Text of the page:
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The nagging question will continue on throughout the bankruptcy process as it is never easy for any of you emotionally, financially or even legally – Should I go bankrupt?
There is no easy answer as it depends on so many factors as to what your situation is – some of you will be more hopeful than others. The entire process will take alot out of you one way or another. One of the most difficult parts other than deciding what to do, is filling out the forms.
The forms are like a foreign language to most of you and most times are easier to understand when you have legal counsel to help you review them. For those of you filing in the United States here is a quick overview and understanding of the forms required. More than anything this will be a generalized overview to give you an understanding of the meaning of the forms, in the interest of time we will not be able to be specific on forms which are related to specialized proceedings. That type of coaching will have to be done in a one on one setting.
If you are an individual who is filing in the United States, most likely you will be filling out bankruptcy forms specifically dealing with either Chapter 7 or Chapter 13. Even as a business you may be filing for Chapter 7 or Chapter 13, although you may be filing for Chapter 11 as well. In any case, there are separate forms that need to be filled out with each chapter stating the intention to file under that particular chapter.
You will be required to fill out the following forms:
- Statement of Petition
- A list of all creditors
- Personal Income
- Personal Property
- Declaration of Penalty Under Perjury
If you are confused about which forms to fill out, your lawyer can help you with that process or another option is not to be afraid to ask the court system for guidance. Forms are fairly easy to identify as they are all labeled with a capital ‘B’ followed by a number. For example, B1 is the Voluntary Petition, B3A and B3B are applications to either waive the filing fee or pay in installments, and B4 is a list of the twenty largest unsecured claims. Even exhibits to these forms are labeled in this way, so form B1D, the Statement Of Compliance With Credit Counseling Requirement, is understood as exhibit D or form B1, the Voluntary Petition.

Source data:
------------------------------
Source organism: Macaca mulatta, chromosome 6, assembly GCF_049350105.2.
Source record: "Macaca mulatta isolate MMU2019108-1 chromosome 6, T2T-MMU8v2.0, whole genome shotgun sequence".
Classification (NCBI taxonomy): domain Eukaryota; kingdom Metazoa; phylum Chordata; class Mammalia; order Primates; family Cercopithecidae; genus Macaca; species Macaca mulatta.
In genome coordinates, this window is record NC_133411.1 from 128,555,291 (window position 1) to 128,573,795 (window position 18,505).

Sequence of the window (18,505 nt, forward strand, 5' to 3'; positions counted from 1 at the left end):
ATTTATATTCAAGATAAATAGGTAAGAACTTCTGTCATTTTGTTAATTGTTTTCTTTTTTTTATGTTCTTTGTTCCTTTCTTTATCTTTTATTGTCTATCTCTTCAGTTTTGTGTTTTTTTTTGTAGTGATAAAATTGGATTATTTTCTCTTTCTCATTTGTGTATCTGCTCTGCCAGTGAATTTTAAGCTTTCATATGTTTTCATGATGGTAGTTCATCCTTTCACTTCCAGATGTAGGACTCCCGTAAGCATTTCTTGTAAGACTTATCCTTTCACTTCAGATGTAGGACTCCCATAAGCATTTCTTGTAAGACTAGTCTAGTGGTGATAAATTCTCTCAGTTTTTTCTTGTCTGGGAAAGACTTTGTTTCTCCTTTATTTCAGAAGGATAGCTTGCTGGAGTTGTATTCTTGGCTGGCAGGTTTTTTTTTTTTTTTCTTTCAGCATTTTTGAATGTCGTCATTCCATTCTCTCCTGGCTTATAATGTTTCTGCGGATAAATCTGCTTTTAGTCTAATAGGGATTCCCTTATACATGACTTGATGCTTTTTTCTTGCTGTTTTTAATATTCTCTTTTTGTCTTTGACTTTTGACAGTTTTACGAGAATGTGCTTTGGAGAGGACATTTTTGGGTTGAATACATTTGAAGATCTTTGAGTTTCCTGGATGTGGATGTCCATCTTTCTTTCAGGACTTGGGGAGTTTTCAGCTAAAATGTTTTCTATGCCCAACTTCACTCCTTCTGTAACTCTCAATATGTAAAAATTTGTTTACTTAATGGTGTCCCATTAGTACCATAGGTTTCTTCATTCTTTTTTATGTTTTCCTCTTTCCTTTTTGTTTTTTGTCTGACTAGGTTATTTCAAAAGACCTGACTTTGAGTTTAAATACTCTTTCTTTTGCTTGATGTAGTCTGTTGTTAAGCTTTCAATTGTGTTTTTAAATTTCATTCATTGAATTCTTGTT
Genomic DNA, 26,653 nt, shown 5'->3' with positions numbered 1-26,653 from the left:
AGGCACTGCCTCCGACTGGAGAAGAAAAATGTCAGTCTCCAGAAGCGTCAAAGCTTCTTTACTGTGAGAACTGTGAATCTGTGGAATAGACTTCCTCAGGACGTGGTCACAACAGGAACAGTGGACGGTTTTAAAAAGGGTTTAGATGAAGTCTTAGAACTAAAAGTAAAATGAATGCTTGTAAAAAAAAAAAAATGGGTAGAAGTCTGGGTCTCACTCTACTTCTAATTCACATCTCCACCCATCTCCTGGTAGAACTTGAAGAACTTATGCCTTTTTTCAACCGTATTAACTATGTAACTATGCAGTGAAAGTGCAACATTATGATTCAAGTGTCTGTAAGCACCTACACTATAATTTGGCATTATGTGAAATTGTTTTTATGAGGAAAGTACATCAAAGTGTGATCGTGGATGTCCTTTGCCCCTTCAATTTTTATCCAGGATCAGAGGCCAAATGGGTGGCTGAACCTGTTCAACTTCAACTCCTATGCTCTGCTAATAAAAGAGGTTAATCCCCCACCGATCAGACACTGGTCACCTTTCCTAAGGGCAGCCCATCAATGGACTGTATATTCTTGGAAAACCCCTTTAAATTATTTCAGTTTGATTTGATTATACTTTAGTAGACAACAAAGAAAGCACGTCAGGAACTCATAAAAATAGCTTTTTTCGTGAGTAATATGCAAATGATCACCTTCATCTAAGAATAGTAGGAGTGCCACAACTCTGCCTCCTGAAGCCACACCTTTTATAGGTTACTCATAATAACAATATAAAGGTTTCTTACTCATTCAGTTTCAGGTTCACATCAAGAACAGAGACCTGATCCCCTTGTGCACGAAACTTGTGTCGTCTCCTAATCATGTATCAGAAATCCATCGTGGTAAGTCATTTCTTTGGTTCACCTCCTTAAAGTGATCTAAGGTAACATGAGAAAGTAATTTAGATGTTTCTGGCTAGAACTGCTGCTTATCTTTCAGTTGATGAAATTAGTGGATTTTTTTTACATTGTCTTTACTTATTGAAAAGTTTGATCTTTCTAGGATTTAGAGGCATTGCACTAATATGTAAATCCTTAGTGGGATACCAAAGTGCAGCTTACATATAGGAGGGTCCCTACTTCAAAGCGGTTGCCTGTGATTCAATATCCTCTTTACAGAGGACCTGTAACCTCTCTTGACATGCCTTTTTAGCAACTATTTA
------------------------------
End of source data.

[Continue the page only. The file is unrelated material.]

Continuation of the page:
Form B9 is where the different types of bankruptcy forms begin to branch out. The main differences between the two types of consumer bankruptcy is that, under Chapter 7, all nonexempt assets are liquidated and any debts that remain unpaid are discharged. The first four versions of B9 indicate whether you are a corporation or individual, and whether you have any assets eligible for liquidation. The next four divisions of Form B9 involve filings for Chapter 11 reorganization, and depend on whether you are an individual or corporation. The remaining three B9 iterations are reserved for the less common Chapter 12 and 13 filings.
Even though asking the court for guidance is a great idea it may not be the most efficient way to handle things as the court system may be overwhelmed with other cases which they feel are more important making it very difficult to find answers to your questions about the related forms. In this case, you can always consult with legal advice, or even a financial service organization who can help you understand the paperwork better.
If you don’t plan to hire a lawyer to handle your case, it still can be worth the time to consult them regarding the paperwork. You may even want to consider an online service to aid in the process, as they can answer any questions you have and guide you through the entire process.
Thanks for reviewing today’s message – Should I Go Bankrupt – we hope to see you in Part 4. If you find these messages helpful please send us a note to let us know and if you want to provide other feedback related to our messages we welcome all responses.